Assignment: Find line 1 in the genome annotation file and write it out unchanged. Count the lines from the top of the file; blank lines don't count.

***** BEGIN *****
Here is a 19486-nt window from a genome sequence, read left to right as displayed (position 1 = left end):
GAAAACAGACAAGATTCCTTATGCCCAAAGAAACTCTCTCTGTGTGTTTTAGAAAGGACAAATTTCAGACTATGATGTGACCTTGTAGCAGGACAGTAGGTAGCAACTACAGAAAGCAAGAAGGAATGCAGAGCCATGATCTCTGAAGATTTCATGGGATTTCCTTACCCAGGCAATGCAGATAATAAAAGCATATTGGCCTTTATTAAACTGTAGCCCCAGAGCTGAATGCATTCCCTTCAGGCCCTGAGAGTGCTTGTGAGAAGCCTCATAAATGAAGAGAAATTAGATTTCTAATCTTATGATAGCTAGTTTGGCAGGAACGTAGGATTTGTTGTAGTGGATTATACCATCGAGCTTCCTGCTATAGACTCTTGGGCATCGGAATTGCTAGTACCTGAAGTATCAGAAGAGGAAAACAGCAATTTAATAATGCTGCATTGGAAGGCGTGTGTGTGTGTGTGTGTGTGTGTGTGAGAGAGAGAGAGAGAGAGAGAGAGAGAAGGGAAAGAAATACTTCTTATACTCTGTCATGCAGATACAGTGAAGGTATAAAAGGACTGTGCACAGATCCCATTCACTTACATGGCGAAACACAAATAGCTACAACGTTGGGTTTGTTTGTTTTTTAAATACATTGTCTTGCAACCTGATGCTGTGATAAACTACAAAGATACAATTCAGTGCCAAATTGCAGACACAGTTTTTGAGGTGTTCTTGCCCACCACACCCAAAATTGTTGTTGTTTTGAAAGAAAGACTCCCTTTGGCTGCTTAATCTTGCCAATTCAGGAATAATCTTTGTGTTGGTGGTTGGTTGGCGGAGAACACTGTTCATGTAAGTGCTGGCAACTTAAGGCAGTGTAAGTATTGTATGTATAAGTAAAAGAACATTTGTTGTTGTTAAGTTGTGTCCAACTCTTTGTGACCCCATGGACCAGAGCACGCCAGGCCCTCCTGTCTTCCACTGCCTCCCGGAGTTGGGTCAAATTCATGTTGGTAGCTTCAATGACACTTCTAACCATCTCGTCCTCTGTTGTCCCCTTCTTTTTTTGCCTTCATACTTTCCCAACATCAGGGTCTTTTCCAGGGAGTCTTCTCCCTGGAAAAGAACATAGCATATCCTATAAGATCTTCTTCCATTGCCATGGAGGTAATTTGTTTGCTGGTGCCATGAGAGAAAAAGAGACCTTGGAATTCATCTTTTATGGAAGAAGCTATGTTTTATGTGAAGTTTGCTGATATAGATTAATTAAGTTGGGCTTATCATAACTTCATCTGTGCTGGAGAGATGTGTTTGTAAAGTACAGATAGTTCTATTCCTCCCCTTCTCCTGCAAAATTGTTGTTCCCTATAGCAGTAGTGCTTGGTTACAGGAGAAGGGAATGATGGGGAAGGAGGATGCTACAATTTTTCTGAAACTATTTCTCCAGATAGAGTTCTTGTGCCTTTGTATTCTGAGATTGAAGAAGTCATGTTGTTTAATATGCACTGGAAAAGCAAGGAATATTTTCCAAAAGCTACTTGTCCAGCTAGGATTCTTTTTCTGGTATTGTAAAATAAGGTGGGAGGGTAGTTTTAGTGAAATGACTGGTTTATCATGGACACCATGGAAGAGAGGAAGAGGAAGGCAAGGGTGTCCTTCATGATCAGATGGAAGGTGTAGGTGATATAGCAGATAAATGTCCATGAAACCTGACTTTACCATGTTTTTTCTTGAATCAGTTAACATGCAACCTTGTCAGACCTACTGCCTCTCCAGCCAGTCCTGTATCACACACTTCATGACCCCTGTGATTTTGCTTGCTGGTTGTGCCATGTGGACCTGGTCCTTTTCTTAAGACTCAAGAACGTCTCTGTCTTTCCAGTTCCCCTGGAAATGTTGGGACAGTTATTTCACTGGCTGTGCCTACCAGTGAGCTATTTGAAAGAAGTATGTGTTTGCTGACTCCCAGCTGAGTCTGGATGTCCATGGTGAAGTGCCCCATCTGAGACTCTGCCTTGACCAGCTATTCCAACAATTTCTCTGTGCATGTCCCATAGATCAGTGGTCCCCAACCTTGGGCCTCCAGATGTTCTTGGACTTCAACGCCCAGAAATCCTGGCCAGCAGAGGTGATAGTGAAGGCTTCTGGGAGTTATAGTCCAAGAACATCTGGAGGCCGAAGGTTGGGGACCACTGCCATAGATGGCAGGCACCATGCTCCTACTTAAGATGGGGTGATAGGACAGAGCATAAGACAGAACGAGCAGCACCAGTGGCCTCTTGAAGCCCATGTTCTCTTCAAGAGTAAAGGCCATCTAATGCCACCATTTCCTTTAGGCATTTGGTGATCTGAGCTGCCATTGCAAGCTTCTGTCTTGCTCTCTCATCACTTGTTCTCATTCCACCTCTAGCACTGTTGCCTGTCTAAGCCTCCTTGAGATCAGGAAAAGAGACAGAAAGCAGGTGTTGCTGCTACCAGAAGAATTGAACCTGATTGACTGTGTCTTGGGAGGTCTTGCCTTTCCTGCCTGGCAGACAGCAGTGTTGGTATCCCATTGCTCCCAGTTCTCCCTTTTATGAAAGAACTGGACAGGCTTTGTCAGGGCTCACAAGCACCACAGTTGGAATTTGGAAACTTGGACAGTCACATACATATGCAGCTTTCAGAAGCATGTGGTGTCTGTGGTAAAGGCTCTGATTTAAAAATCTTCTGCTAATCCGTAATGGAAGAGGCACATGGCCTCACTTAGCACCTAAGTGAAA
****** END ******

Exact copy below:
Here is a 19486-nt window from a genome sequence, read left to right as displayed (position 1 = left end):